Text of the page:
Biology essay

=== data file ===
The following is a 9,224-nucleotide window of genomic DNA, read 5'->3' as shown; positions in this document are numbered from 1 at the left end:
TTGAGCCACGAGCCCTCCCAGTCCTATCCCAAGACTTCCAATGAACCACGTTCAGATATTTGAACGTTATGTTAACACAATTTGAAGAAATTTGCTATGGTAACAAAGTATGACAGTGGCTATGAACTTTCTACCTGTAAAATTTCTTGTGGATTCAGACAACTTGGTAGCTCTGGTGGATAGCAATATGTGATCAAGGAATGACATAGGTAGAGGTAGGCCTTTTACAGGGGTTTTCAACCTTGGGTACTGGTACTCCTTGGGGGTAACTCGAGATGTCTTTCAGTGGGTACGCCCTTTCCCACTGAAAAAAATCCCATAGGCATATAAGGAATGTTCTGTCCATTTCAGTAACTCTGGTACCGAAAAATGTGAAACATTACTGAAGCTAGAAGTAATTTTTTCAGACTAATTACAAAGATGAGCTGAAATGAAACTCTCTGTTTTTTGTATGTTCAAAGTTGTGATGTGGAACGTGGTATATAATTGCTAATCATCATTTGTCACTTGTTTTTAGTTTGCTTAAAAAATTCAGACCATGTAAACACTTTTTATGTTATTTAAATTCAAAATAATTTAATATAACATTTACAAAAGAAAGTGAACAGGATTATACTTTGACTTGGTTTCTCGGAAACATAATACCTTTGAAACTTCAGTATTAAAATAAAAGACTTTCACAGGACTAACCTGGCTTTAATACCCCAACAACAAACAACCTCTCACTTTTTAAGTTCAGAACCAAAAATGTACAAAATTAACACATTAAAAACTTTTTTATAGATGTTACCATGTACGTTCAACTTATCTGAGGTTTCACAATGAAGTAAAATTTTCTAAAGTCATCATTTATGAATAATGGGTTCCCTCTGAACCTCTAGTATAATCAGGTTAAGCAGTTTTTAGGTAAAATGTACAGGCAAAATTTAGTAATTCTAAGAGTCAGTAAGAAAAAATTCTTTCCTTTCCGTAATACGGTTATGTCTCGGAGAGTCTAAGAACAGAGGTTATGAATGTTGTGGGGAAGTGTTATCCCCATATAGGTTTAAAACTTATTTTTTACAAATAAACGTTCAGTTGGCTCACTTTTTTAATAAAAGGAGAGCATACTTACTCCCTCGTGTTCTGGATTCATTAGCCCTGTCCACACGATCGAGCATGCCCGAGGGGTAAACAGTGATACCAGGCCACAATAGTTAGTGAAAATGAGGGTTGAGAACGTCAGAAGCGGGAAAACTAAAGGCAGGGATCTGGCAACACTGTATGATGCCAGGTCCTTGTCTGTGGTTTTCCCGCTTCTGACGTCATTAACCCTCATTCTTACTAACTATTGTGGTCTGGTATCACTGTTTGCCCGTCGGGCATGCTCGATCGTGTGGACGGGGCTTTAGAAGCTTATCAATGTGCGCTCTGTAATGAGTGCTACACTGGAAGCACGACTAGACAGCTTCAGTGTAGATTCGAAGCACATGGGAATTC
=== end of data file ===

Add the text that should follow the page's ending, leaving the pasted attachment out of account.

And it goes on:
1. Which article in your opinion was of more scientific merit? Why? Be sure to use concrete examples from the articles to support your claims. The article 2 was more scientific merit. Because, the article provides evidences using another resources or references and was broken down into more simplistic explanation and concepts. It answers the question to the topic about the Moth's evolution. For example: ''The change in colour of the peppered moth after the Industrial Revolution is a classic example of evolution in action.'' According to Truth in Science. (2015), ''More recently, Dr. Majerus (Majerus, M. 2004) presented some of his findings at a scientific conference, with more convincing evidence demonstrating that natural selection can be due to predation by birds.'' 2. Which article did you find more compelling? Why? Again, be sure to use concrete examples from the articles to support your claims. Again, article 2 is the more compelling. Because it tells you all the parts of the article, like the ''The peppered moth story only involves small scale change'' , ''The experiments behind the peppered moth story are known to be flawed'', ''Conclusion'' and most importantly the ''bibliography'' to support the topic. Using evidences and credible sources. 3. Both articles cite other sources, how does this impact your opinion of the merit/credibility of the articles? How does the source of the article impact your perception of its merit? Yes, both articles cite other resources, but not both of them answers the topic question of ''evolution'' rather Article 1: The Peppered Moth - An Update by Kenneth Miller, talks about proving if peppered moth story is "faked," or is "known to be wrong." and instead of providing a credible resources, it provided a background reading instead. It impacts my perception, because it seems to me that, ''background reading''doesn't give me the assurance of resources credibility. 4. A compelling argument can sometimes lack scientific merit, what are some strategies you can employ to avoid being "taken in" by a compelling, but not an accurate argument? Consider here other arguments you come across in your daily life - commercials for products, advertisements for diet pills, etc. I would avoid being taken in by a compelling, but not an accurate argument by looking for credible resources to be able to check if the resources is legit and accurate. For example on commercials like good beauty products they say, you will never find out if you don't know who made it? where it came from? or how it's made? If I won't be able to find all of that, then I won't be able to consider it good as I can't find any good information to trust that company who advertise them from. Truth in Science. (2015). The peppered moth. https://www.truthinscience.org.uk/content.cfm?id=3118 Majerus, M. 2004 The Peppered Moth: decline of a Darwinian Disciple. Lecture to the British Humanist Association, 12th February 2004 Allison After reading both articles the Truth in Science Peppered Moth article appeared to have more scientific information related to new discoveries about the evolution of the Peppered Moth. Some of the more concrete examples of the articles scientific explanation relate to how the light-colored pepper moths were used during the experiment in the 1950’s. The article explains the method that Kettlewell used to place light colored pepper moths for observation was based on limited information about their natural habitat. Kettlewell had to decide how to conduct his experiments with little information about the lighter color moths to guide him. He placed the moths on the wrong areas of the trees, released them at the wrong time of the day and released to many at a time. His decisions created an artificial experiment. Truth Science highlighted specific information about the background of the initial experiment above and beyond just pointing out Kettlewell did not perform his experiment correctly. (The Peppered Moth, n.d) I found the article by Truth and Science more compelling for two reasons. The first was the way the author explained what was believed as early as 1896 and tested in the 1950’s and how the hypothesis was essentially correct but the argument to support the hypothesis was not accurate. The second way was the explanation of what is needed to confirm the hypothesis going forward. (The Peppered Moth, n.d) In Ken Miller’s article, The Peppered Moth – An Update his citations are inconsistency noted throughout the article. The set-up of the article is confusing with various colors and text blocks in the middle of the article. The article had great points explaining the change in population due to pollution but for me credibility came into question based on the presentation of the material and how sources were cited. (The Peppered Moth, 1999) Citing sources has an impact on the creditability of the article if the source is credible. When reading an article, you must also look at the information cited from supporting sources. It is easy for someone to quote sources and take information out of context to create a false source of support to their argument. Or to choose sources to cite in the article that may not be a credible source. A compelling argument can be very misleading. This often happens when people want to believe information. When articles are published quoting facts and statistics without sources it should be closely scrutinized. Recent examples of this are the condo that collapsed in Florida. I have seen a barrage of articles that quote conspiracy theories that point to a government cover-up without any source cited. I’ve also seen articles posted that reference recent issues with the condo that questioned it stability with credible sources from the county sited in the article. Another article cited several sources explaining that during the 90’s the building regulations were more relaxed, and building was allowed with an improper form of sand being allowed which later began to break down the rebar which severely impacted the building’s structural reliability. COVID-19 reports over the past year have been a constant source of conversation. There are articles that again quote statistics that leave out significant pieces of data that could sway the reader if they had all the information. It is important to always look at who wrote the article, why are they credible and what are their sources. You also have an obligation to look at the sources and determine if they are credible sources. Resources The Peppered Moth. (1999, August). http://www.millerandlevine.com/km/evol/Moths/moths.html. The Peppered Moth. Truth in Science. (n.d.). https://www.truthinscience.org.uk/content.cfm?id=3118. Laura 1. Which article in your opinion was of more scientific merit? Why? Be sure to use concrete examples from the articles to support your claims. After reading both articles I felt that the article from Truth in Science “The Peppered Moth” was of more scientific merit. The reason I felt this article was of more scientific merit was because they pointed out how they had come to find that the original experiments were flawed. They pointed out what aspects of the original experiments where flawed and why. For example it was stated that in the original experiments, “Bernard Kettlewell released his moths at the wrong time of day. This meant that they were not able to settle naturally in their preferred resting site”(TruthinScience, 2021). There was another example given about student textbooks. Did you know that the photos in our textbooks that we see with moths are in fact not accurate? This is because these moths are typically not found resting on the trunk of the trees such as seen in the pictures but also the moths that are photographed are not even alive(TruthinScience, 2021). These are just two examples of why I feel that this article was of more scientific merit. 2. Which article did you find more compelling? Why? Again, be sure to use concrete examples from the articles to support your claims. Again I found the Truth in Science article more compelling. While both articles had a good opening sentence, I felt that the Truth In Science article gripped my attention slightly more than the article by Kenneth Miller. The Truth in Science article starts with, “The change in colour of the peppered moth after the Industrial Revolution is a classic example of evolution in action”(2021). This reads almost like a book to me so it grabs my attention more. I also felt that I could understand the wording better in the Truth in Science article. The article from Kenneth Miller spoke of a book called “Elephant Book”, but it was not mention until the line where he says, “As noted on page 297 of the Elephant Book…..”(1999). This left me wondering was there more that needed to be shared from this book to help get his point across. The second thing was how the two articles addressed the subject of the flawed experiments. Kenneth Miller was very quick to say that those rumors were lies and that the experiments were not flawed with very little research to back it up. However, Truth in Science admitted the experiments were flawed and even gave research to back it up. The research is what is important to me in helping me be compelled to use that article for research for a paper. 3. Both articles cite other sources, how does this impact your opinion of the merit/credibility of the articles? How does the source of the article impact your perception of its merit? The fact that both articles cite other sources means that they did their research. In my opinion this shows that the authors of the articles wanted to make sure that they had the facts that they needed to back up their claims. While I felt Kenneth Miller didn’t have as many sources or didn’t use them as well as Truth in Science, I still appreciate the fact that he did in fact go to outside sources to help support his claims. I think it is very important for any researcher to make sure that they are doing outside research because they can find something out from others that they may not have known before. This is why we do research papers in school. 4. A compelling argument can sometimes lack scientific merit, what are some strategies you can employ to avoid being "taken in" by a compelling, but not an accurate argument? Consider here other arguments you come across in your daily life - commercials for products, advertisements for diet pills, etc. When it comes to any compelling argument you need to get all of the details first. You can not just assume that the information you are given is correct and just go with it. If you do not do your research then the end results may not be good. For example using something that you would come across in your daily life retail sales. I worked in retail jewelry sales and we would often run sales saying up to a percentage off. The first thing you want to do is notice that the sale says Up to xx% off. The first mistake people make is seeing that xx% and expect the entire store to be that. Second, you need to research the products. Say the sale is up to 50% off. There will be certain products that can only be discounted up to 20% off due to vendor contracts. You want to ask questions to get all the information and not just take the sales associate’s word for it. Lastly, read the fine print. There were several collections that would be excluded from these types of sales because again of the vendor contract. Many people would come in expecting these discounts on those items then be mad when they couldn’t get them. I can’t tell you how many times I had to show people the fine print for those sales. In the end you need to do your research no matter what it is. Whether it’s research for a school paper or a sale you wish to take advantage of, do your research, gather information, compare the research and look for any fine print. Miller, K. August, 1999. The Peppered Moth- An Update. http://www.millerandlevine.com/km/evol/Moths/moths.html. Truth in Science. 2021. The Peppered Moth. https://www.truthinscience.org.uk/content.cfm?id=3118. -research paper writing service